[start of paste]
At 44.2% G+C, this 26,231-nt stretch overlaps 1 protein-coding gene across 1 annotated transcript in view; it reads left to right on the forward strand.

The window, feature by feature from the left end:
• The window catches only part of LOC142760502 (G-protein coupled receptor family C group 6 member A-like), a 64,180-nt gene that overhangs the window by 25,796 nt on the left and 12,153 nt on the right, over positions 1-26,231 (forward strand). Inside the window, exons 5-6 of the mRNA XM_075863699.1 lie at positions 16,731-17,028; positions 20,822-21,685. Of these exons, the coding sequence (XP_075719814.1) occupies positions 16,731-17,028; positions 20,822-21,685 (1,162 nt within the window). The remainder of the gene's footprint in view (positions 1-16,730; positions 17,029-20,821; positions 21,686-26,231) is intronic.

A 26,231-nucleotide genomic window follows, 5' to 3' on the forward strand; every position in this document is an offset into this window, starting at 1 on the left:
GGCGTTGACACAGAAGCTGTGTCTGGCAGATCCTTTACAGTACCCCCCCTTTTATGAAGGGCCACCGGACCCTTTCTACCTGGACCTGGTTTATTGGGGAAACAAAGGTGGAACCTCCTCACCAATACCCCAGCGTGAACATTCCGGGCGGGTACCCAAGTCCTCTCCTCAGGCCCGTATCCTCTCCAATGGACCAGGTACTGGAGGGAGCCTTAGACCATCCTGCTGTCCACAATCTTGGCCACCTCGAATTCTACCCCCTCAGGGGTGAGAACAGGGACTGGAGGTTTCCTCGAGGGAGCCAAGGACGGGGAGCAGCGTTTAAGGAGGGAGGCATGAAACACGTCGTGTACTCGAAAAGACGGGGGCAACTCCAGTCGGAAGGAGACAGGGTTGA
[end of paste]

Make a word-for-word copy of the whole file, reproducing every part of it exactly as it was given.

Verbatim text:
At 44.2% G+C, this 26,231-nt stretch overlaps 1 protein-coding gene across 1 annotated transcript in view; it reads left to right on the forward strand.

The window, feature by feature from the left end:
• The window catches only part of LOC142760502 (G-protein coupled receptor family C group 6 member A-like), a 64,180-nt gene that overhangs the window by 25,796 nt on the left and 12,153 nt on the right, over positions 1-26,231 (forward strand). Inside the window, exons 5-6 of the mRNA XM_075863699.1 lie at positions 16,731-17,028; positions 20,822-21,685. Of these exons, the coding sequence (XP_075719814.1) occupies positions 16,731-17,028; positions 20,822-21,685 (1,162 nt within the window). The remainder of the gene's footprint in view (positions 1-16,730; positions 17,029-20,821; positions 21,686-26,231) is intronic.

A 26,231-nucleotide genomic window follows, 5' to 3' on the forward strand; every position in this document is an offset into this window, starting at 1 on the left:
GGCGTTGACACAGAAGCTGTGTCTGGCAGATCCTTTACAGTACCCCCCCTTTTATGAAGGGCCACCGGACCCTTTCTACCTGGACCTGGTTTATTGGGGAAACAAAGGTGGAACCTCCTCACCAATACCCCAGCGTGAACATTCCGGGCGGGTACCCAAGTCCTCTCCTCAGGCCCGTATCCTCTCCAATGGACCAGGTACTGGAGGGAGCCTTAGACCATCCTGCTGTCCACAATCTTGGCCACCTCGAATTCTACCCCCTCAGGGGTGAGAACAGGGACTGGAGGTTTCCTCGAGGGAGCCAAGGACGGGGAGCAGCGTTTAAGGAGGGAGGCATGAAACACGTCGTGTACTCGAAAAGACGGGGGCAACTCCAGTCGGAAGGAGACAGGGTTGA